PTB after adjustment for other risk factors.

IL-6 IL 6 and CRP levels are significantly

elevated in smokers as compared to non-

smokers.


BMI: Association with PTB and

Inflammation

Adipose tissue makes IL-6 IL 6 driving up the

production of CRP in the liver.

There is a linear association between BMI

and CRP.

BUT………

BUT………..

..


BMI

Thin women have substantially more

preterm and growth restricted infants than

average sized women


Depression: Association with PTB &

Inflammation

Association with PTB inconsistent with some data

showing women with depressed mood 2-3 2 3 times as likely

to experience a PTB

Reduced NK cell activity

– Improves with remission of depression

Cytokines levels correlated with depressive symptoms

(IL-1 (IL 1 , , TNF ). ).

Treatment with immune activators (interferon)

associated with depression.

• Treatment with antidepressants (SSRIs ( SSRIs) ) counteract

this adverse effect.


The Study

Enrolled before discharge

– Consent

– Medical chart

– Survey

– Randomization

– Smoking Intervention begins

– Schedule 1 st postpartum visit (1 month)


Postpartum Study Visits

When: When:

1, 6, 12, 18, and 24 months

postpartum

Or, at 20 weeks gestation of the

subsequent pregnancy (n=200)


Postpartum Study Visits

Survey

Periodontal exam (1, 12 and 24

months only)

Vaginal fluid (self collection)

Blood

Urine

Anthropometric measurements

Blood pressure

Transportation, flexible hours,

childcare, barriers eliminated


Approached

N=1992

Consented

N=1127 (82%)

Intervention

N= 565

Usual

care

N= 562

Recruitment

2778 Women Identified

Refused

N=323

Refused HIPPA

N=215

Ineligible

N=542

Live too far = 31

Too busy = 27

Father of baby said no = 8

Missed by delivery hosp.

N=571

Out of ga range =87

Multiple Births =143

Tubes Tied = 165

Language barrier =63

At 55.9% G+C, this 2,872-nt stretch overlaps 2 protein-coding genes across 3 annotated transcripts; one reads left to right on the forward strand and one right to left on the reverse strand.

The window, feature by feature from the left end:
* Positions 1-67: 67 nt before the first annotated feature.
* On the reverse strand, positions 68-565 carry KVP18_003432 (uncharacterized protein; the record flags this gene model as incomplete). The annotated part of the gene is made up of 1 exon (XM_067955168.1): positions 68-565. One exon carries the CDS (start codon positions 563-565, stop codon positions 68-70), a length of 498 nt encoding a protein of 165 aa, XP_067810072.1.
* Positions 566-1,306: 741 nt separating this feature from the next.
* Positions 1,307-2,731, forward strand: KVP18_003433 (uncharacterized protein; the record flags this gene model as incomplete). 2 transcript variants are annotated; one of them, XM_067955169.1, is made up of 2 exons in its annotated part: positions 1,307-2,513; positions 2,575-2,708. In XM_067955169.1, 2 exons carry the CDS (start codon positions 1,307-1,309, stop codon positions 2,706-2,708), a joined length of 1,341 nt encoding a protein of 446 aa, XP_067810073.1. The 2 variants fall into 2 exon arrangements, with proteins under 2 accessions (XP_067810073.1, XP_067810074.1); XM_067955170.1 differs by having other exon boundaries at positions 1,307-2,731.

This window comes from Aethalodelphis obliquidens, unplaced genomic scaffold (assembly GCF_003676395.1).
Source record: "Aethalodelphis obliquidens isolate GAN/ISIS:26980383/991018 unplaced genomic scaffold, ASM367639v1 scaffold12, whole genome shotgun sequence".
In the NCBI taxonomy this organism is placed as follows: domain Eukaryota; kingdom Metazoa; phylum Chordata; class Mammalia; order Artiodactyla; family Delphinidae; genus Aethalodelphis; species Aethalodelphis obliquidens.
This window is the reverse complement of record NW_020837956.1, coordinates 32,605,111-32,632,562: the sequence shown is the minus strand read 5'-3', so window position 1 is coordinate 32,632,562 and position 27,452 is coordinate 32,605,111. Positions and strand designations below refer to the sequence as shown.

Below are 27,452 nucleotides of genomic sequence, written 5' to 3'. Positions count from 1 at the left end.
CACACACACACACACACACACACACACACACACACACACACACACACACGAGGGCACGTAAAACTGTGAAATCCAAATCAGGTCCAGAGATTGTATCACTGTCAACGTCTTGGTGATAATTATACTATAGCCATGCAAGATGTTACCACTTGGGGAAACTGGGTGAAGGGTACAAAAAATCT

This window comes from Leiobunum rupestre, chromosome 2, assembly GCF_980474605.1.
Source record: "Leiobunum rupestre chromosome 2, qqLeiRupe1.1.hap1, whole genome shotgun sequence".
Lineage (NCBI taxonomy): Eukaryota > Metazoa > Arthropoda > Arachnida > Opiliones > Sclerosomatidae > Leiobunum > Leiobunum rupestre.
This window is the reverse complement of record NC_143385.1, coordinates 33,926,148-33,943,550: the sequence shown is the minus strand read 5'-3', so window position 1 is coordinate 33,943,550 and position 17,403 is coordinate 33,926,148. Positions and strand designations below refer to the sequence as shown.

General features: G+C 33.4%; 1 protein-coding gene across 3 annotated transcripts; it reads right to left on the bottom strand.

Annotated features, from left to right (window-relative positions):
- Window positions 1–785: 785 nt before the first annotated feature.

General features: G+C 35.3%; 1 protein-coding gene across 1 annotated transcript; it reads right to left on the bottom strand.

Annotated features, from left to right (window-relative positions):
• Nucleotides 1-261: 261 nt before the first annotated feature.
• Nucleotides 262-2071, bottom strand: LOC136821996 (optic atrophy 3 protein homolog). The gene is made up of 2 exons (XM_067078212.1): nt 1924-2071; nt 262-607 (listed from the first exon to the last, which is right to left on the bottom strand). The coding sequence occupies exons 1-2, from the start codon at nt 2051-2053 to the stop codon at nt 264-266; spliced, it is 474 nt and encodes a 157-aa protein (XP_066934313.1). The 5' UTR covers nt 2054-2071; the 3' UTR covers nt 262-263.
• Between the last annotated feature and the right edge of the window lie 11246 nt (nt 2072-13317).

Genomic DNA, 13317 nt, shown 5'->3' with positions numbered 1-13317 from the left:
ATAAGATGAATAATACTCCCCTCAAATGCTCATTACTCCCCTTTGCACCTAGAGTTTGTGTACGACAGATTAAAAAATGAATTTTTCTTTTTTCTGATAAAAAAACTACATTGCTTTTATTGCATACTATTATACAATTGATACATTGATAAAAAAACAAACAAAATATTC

Sample Characteristics

Black Race/ethnicity 71.5%

Mean Maternal Age 25 +/- +/ 6

Single 80%

< HS Ed 32%

Medicaid 68%

Income


Summary: Prevalence of risk factors

n = 562

Housing Inadequacies 75%

Periodontal Disease 55%

Depression Symptoms 45%

Smoking 38%

Urogenital Tract Infections 35%

Clinical Depression 31%

Low Literacy 23%

Low BMI 19%


Multiple Risk Factors

Number of Risk Percent

Factors

0 23.1

1 15.9

2 19.2

3 20.9

4+ 20.5


Summary of Participation Rates

Intervention Accepting Participating

Infections 100% 89%

Housing 92% 83%

Periodontal 89% 52%

Literacy 68% 48%

Nutrition 63% 44%

Depression 71% 40%

Smoking 52% 29%

* The percent of women completing treatment is significantly less than those participating


Selected Findings

Exposures associated with adverse outcomes

are moderately prevalent and co-occur. co occur.

There is a wide range of participation across

interventions- interventions even with every traditional barrier

to care addressed.

Volunteering Volunteering for treatment is MUCH different

than random assignment to treatment- treatment people

who really need the intervention may not seek

care


Important Research Questions

Why Why don’t don t some women avail themselves

of care?

Not just traditional barriers to care

Complex decision making that may seem

irrational to providers but may make perfect sense

in certain contexts- contexts what are those contexts?


Important Research Questions

RHIME factors (Racism, ( acism, Housing ousing challenges,

Insufficient nsufficient resources, Multiple ultiple burdens and

Emergencies) mergencies) play a role in women’s women s

everyday lives and influence care participation

We need to become aware of, document and address

the ways various institutional structures, rules

and ways of doing business create additional

burdens for already stressed women


Summary

Targeting a single risk factors may not be

sufficient – common mechanism

Timing of intervention is critical- critical PNC too late

Truly ‘at at risk’ risk women may not participate

Even if an intervention “works works” it may not be

successfully implemented- implemented what do we mean by

works?

More research needed to understand complex

barriers to participation